Founded in 2000, China Labor Watch (CLW) is a New-York based not-for-profit organization. CLW views Chinese workers’ rights as inalienable human rights and is dedicated to promoting workers’ fair redistribution of wealth under globalization.
China Labor Watch recently conducted an in-depth investigation of MSI Computer (Shenzhen) Co., Ltd., a Taiwanese company and supplier of global brand electronics companies including Dell, HP, NEC and other OEM brands.
Of the labor abuses revealed, the most serious concerns include:
- Blatant discrimination against male workers and older workers
- Hepatitis B testing is mandatory, all carriers are disqualified from recruitment
- Pregnancy testing is mandatory and may be used in a discriminatory nature
- There are only 1-2 rest days each month during the peak season
- There is a 12+ hour/day, 6-7-day work week during the peak season. Working hours exceed the statutory maximum, and EICC standard of 60 hours/week
- Before work “educational sessions” and after work self-criticism reviews are mandatory, and unpaid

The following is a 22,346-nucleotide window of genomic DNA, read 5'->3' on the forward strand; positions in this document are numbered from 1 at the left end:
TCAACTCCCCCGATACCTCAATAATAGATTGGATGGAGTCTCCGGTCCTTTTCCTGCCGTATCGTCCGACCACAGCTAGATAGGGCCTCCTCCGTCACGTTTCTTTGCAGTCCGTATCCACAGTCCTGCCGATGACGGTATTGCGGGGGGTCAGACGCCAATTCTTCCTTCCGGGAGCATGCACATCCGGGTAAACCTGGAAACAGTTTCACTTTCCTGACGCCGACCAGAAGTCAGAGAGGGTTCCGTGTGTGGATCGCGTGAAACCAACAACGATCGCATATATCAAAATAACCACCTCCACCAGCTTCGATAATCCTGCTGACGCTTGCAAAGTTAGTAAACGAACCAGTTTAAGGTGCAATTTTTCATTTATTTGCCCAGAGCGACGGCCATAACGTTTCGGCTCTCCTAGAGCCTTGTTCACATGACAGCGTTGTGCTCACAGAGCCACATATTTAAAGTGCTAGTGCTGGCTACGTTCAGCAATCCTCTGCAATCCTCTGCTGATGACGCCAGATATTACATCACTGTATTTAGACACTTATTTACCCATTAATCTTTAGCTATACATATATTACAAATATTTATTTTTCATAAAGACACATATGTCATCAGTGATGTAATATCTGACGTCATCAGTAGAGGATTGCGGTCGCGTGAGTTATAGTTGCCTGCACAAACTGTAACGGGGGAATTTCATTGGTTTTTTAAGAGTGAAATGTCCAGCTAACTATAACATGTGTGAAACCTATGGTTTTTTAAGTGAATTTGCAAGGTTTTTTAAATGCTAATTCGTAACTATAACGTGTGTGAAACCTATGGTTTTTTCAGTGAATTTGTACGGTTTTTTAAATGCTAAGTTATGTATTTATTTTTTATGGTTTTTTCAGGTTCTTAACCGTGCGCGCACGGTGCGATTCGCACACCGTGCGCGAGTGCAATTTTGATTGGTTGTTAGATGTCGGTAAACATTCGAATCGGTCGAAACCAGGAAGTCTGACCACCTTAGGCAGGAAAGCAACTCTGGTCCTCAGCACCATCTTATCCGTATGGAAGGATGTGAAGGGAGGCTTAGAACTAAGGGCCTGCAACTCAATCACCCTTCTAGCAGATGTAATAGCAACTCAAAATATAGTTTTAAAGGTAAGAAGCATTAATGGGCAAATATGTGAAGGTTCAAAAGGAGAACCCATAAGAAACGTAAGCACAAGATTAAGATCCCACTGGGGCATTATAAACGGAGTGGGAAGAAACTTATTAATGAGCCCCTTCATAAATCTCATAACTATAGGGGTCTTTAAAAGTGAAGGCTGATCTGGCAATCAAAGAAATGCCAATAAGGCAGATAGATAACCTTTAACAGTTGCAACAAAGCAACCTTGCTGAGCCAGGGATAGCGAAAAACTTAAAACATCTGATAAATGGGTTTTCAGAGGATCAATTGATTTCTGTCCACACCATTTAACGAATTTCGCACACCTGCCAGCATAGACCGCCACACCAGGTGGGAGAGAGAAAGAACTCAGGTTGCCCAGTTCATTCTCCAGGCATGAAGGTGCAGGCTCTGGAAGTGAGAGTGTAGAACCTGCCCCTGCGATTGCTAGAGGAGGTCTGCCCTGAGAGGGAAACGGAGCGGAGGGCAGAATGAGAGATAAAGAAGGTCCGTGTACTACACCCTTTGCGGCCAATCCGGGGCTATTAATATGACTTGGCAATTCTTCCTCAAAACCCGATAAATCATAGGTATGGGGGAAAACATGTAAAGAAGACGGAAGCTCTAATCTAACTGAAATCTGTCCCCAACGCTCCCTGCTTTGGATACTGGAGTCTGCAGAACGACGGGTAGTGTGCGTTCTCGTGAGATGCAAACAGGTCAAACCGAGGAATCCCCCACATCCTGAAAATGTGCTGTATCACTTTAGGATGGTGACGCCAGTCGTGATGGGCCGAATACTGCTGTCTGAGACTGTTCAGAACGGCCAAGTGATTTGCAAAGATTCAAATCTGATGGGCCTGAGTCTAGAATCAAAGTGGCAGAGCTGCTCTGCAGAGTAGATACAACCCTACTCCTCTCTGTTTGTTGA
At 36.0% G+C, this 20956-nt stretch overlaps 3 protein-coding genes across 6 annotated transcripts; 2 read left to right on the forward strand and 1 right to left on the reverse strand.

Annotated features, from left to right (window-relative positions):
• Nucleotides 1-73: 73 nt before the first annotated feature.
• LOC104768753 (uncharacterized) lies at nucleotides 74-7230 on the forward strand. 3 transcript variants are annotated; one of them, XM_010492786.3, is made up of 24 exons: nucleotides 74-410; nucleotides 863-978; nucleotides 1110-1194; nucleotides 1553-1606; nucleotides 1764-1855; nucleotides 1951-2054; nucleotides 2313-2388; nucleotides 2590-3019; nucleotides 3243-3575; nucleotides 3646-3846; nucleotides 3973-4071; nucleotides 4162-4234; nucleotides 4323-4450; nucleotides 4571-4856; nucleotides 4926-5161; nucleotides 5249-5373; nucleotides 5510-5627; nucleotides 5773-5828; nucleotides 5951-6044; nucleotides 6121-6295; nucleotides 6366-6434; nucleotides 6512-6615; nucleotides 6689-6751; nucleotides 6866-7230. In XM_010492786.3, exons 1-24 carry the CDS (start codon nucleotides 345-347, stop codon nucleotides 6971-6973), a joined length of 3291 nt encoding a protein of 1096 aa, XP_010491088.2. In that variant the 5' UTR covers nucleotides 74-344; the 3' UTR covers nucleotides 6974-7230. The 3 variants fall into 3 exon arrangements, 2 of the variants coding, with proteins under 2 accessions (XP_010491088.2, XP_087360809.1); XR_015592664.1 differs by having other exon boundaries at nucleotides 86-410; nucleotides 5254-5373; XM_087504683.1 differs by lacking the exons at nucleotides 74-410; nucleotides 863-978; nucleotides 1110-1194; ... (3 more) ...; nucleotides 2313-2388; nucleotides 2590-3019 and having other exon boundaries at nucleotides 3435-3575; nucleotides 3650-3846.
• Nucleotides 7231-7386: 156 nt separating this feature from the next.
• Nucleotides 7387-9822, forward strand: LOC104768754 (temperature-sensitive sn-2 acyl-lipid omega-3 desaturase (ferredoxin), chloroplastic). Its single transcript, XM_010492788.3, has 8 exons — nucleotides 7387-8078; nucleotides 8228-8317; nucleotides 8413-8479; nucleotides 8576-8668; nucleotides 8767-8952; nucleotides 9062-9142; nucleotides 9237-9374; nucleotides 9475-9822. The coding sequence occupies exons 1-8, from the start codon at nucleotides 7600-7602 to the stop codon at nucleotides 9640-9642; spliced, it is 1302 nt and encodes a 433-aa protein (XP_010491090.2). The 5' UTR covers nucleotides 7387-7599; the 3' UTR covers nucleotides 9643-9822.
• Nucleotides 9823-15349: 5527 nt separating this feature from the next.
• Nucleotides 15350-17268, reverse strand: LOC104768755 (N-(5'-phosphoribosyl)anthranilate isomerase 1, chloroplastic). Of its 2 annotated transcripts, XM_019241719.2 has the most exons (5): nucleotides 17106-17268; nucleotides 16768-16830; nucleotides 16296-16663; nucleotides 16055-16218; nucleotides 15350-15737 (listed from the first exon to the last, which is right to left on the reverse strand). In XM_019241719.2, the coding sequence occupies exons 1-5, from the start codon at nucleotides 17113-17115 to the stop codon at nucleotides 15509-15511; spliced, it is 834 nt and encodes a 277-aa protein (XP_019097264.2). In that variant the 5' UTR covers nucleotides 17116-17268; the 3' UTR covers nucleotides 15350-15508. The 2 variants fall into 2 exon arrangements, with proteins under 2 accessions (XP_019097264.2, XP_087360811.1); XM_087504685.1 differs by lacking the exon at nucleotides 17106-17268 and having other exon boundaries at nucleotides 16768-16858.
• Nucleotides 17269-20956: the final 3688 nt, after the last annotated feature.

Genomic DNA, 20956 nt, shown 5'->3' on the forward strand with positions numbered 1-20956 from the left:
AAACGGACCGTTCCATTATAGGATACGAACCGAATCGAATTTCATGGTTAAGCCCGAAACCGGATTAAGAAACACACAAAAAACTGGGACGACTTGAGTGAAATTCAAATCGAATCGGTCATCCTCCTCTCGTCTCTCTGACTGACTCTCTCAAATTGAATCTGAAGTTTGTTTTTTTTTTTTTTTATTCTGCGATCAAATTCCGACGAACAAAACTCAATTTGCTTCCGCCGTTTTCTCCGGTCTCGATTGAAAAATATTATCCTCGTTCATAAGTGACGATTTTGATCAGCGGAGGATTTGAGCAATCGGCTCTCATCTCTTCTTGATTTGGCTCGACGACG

- If a production quota is not met, there is additional unpaid overtime
- There is no paid sick leave, maternal leave, or marriage leave
- During working hours, talking is strictly forbidden, and workers are unable to use the bathroom
- If management discovers a mistake, they will criticize or personally insult and belittle the worker
- Seasonal production fluctuations create unreasonable work intensity with no rest, or low wages
- The unspoken resignation rule is that workers must voluntarily resign and forfeit 12 days of wages
Since the management at MSI is only focused on end results, the production process is sustained at the expense of the interests and wellbeing of the workers. Unfortunately, this is not an isolated situation, and the MSI case is representative of many electronics factories in the Pearl River Delta.
As the readily available labor supply continues to contract, workers at electronics factories such as MSI will likely have to redouble their work intensity to complete production orders. Executive Director of China Labor Watch, Li Qiang, states: “Workers are becoming less willing to stand for compromising working conditions, excessive hours and unfair wages. It is in the interest of the workers, factories and buyer companies to improve workers’ situations and create retaining incentives.”